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Member Since 26 Jun 2009
Offline Last Active Jul 13 2014 07:16 AM

Posts I've Made

In Topic: Sick At Grandma's House?

12 July 2014 - 04:24 PM

I don't really get sick from gluten noticeably and neither does my nephew any more. I am an asymptomatic celiac diagnosed with bloodwork and biopsy. My nephew now 10 was diagnosed at 3 and doesn't really have a such a strong reaction. My daughter who is 15 though it's like she has food poisoning when she gets a little, so she doesn't sneak. I'll try to get my mom to replace the wooden spoons and cutting boards... that sounds like it may be the culprit... my mom doesn't buy anything with gluten so there's not any around. She does get gluten free oats and maybe that might be it. I think some people react to oats who have celiac. Is there a way to check for that?

In Topic: How Did You Challenge Your Child And Get Through It

12 July 2014 - 05:12 AM

The Childrens Hospital celiac support group posted this article a while ageo: http://www.scienceda...40113154219.htm


"A new blood test being developed by Walter and Eliza Hall Institute researchers can rapidly and accurately diagnose celiac disease without the need for prolonged gluten exposure."


Anyways, if your child is really sick from gluten perhaps you can wait to test for a while. My sister was able to get a diagnosis based solely on my nephew's reaction to the gluten-free diet and positive bloodwork.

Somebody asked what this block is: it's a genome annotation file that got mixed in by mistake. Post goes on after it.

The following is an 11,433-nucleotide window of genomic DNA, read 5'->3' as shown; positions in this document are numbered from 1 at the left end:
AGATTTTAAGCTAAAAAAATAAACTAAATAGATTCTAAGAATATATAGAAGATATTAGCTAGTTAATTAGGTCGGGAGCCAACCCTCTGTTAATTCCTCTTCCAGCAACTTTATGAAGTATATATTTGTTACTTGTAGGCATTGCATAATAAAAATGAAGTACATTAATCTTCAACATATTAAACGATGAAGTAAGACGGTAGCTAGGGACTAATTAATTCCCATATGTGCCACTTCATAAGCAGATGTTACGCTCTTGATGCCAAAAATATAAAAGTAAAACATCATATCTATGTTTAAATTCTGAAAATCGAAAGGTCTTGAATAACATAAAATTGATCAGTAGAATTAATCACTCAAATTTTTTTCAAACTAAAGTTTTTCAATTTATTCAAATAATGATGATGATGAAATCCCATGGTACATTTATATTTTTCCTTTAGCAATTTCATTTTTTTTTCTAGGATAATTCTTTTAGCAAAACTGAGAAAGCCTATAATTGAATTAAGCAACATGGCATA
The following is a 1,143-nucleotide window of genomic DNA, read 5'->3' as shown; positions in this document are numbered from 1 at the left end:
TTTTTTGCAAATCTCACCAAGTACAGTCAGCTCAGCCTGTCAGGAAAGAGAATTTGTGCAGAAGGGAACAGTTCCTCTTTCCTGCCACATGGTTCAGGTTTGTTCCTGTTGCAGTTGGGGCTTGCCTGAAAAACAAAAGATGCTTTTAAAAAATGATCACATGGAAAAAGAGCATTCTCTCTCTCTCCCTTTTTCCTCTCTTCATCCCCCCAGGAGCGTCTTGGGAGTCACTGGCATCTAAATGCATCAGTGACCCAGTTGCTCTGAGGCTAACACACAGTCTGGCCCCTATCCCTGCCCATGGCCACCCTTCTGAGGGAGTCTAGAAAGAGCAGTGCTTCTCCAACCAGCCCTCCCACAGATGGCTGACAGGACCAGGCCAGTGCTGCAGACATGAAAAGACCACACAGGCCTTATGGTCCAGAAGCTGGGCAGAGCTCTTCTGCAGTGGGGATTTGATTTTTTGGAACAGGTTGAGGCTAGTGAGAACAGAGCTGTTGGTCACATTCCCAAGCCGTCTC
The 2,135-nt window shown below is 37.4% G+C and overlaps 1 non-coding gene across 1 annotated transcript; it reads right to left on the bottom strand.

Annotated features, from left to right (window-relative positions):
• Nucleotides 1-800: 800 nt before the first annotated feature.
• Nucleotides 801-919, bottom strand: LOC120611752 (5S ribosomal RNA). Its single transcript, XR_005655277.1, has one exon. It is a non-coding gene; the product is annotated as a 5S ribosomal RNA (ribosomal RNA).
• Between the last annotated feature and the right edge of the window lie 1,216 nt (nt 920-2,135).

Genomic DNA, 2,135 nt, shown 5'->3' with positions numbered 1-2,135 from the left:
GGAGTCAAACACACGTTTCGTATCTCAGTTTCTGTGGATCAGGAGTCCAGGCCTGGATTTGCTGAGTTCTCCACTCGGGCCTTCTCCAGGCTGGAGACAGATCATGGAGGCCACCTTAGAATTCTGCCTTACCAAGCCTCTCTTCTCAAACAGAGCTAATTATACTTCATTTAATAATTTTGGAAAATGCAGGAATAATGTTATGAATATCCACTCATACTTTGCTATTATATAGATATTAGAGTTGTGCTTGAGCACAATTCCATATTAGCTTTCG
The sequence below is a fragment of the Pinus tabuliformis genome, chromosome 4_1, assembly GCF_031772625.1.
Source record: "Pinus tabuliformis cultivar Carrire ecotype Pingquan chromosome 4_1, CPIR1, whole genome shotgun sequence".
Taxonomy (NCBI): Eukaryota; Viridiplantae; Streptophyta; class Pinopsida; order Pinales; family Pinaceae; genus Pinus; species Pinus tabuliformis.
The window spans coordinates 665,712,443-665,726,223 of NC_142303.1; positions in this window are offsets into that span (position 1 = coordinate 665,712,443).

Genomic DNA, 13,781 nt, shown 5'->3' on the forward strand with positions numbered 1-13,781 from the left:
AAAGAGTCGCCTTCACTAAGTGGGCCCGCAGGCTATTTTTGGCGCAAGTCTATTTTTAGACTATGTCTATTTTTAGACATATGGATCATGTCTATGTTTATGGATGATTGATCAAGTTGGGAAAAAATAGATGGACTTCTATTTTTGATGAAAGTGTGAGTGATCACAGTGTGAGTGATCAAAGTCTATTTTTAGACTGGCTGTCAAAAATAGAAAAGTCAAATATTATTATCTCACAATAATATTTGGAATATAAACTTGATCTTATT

In Topic: Only Igg Positive In A 5 Year Old

20 March 2014 - 01:02 PM

I have "silent" celiac and am IgA deficient. My doctor misread my tests 4 years ago when I asked to be tested after my daughter was diagnosed in 2009. I asked her to check again a year ago and the IgG was positive - the rest she thought were normal. After she called and wasn't sure what that meant since IgG is non-specific, I decided to go to the celiac clinic at Beth Israel where they followed up with the anti-DGP test. This is what they told me (I think). If IgA is low then the TtG test is useless since TtG is a type of IgA. The IgG is non-specific to celiac, but IgG high combined with IgA defficiency is indicative of celiac since celiac can cause IgA deficiency... The anti-DGP is less sensitive but highly specific. If DgP is positive then you have celiac 99% of the time. Anyways, the lesson is that regular doctors can be very confused by lab results. Even the specialists were confused by the results from the primary physicians labs bc they used non-standard notation and failed to flag the very, very low IgA as abnormal which is why my doctor wasn't aware this made the low TtG useless. The doctors had to contact the lab to interpret the results from the tests my primary doctor gave. The GI/celiac specialist says doctors often misinterpret results. Anyways, anti-DgP was positive and biopsy positive.

In Topic: 504 Plan

31 December 2013 - 09:07 AM

Another thought. I think often some adults tend to over-react. I'd add something about maintaining X's privacy and not singling her out. We had some phrase like that in our 504. When my daughter was younger teachers would sometimes send her to sit off in a corner or announce to the class that Y's mom brought pizza but because A has celiac and it's not gluten free we can't eat it.


Also, the Children Hospital Boston has a pretty good page on this:




and they have a school packet here with other resources.



In Topic: Sleepaway Camp

31 December 2013 - 08:53 AM

My daughter went to camp celiac for a week in Rhode Island. I think registration starts in Feb. She really liked meeting other kids with celiac and it made her more sure of herself. It's pretty much a regular camp other than everyone has celiac.





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